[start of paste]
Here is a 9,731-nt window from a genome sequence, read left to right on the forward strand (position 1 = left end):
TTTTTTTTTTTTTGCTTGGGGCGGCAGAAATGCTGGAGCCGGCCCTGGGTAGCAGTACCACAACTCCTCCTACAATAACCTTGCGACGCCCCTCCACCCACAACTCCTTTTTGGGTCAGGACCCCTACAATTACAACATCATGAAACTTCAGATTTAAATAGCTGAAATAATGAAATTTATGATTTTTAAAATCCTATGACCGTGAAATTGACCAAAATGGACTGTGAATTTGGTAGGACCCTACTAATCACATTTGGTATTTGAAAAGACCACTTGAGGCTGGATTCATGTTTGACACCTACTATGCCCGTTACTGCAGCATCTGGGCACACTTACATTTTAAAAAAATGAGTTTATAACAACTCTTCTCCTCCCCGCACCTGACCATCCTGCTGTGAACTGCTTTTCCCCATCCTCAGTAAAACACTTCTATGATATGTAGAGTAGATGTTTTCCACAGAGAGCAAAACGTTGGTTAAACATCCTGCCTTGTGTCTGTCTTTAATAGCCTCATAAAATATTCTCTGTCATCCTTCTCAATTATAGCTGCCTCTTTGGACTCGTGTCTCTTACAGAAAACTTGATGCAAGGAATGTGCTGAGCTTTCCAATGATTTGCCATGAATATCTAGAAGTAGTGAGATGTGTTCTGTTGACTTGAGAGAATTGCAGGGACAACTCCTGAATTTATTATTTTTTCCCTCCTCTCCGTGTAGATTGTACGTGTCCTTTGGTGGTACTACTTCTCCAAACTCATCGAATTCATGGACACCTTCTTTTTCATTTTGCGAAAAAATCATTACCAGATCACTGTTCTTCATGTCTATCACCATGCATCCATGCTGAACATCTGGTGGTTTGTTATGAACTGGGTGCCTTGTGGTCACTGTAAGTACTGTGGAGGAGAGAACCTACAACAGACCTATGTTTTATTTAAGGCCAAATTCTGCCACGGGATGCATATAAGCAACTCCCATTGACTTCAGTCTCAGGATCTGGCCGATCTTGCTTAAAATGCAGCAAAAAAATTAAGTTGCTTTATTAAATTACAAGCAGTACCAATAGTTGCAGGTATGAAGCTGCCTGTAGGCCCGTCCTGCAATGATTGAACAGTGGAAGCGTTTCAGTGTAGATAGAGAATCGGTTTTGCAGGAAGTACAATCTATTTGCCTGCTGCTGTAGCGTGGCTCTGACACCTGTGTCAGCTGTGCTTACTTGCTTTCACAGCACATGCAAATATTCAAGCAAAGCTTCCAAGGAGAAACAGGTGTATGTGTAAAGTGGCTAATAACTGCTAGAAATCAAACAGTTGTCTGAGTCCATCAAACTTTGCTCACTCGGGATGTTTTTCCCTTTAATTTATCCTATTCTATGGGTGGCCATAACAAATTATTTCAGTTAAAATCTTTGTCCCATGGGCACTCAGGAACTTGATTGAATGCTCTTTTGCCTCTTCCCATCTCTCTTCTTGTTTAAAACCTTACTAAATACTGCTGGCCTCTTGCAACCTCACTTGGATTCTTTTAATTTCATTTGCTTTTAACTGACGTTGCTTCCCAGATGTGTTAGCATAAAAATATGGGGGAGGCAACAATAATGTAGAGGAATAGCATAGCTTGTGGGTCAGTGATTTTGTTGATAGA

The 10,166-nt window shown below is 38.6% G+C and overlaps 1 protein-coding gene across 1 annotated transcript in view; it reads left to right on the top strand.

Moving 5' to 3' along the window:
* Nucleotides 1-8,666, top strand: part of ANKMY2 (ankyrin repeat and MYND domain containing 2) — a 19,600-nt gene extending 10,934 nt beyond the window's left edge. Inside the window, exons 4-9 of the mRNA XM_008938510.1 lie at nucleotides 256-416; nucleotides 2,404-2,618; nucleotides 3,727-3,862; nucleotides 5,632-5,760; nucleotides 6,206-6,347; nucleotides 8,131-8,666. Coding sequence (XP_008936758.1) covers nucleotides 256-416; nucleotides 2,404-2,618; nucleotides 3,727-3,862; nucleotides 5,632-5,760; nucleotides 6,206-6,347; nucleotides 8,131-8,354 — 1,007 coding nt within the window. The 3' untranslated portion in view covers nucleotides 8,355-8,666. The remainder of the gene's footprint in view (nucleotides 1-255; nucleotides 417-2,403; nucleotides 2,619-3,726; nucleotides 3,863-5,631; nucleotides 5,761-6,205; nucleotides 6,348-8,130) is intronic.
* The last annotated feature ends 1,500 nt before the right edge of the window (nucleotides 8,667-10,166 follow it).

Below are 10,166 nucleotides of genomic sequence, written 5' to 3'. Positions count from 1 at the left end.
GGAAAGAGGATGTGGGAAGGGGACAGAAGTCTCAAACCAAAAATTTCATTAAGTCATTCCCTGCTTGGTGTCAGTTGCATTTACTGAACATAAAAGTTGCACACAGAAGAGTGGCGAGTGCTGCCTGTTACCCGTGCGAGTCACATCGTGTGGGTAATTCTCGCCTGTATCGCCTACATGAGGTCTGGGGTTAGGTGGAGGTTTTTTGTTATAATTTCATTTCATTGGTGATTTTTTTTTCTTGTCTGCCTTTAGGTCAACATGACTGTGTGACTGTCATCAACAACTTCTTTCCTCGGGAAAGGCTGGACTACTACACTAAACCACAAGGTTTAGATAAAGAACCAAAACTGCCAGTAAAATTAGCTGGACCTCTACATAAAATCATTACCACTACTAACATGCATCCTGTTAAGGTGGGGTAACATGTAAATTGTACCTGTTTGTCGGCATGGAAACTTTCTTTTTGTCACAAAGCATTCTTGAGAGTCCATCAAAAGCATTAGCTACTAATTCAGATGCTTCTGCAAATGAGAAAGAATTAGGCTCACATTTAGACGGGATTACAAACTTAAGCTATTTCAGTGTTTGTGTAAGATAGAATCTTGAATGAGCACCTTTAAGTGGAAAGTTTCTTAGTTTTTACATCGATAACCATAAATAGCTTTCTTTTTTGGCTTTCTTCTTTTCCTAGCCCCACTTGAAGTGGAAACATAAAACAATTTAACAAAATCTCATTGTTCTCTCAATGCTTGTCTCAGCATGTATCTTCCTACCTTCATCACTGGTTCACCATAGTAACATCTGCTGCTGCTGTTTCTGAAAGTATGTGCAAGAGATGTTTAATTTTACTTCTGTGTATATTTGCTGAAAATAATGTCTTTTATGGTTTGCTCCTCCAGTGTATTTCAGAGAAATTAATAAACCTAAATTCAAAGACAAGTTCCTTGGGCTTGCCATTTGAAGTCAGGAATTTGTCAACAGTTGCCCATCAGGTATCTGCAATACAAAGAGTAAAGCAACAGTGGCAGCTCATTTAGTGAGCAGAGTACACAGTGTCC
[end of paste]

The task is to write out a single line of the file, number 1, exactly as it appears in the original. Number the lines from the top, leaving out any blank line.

Here is a 9,731-nt window from a genome sequence, read left to right on the forward strand (position 1 = left end):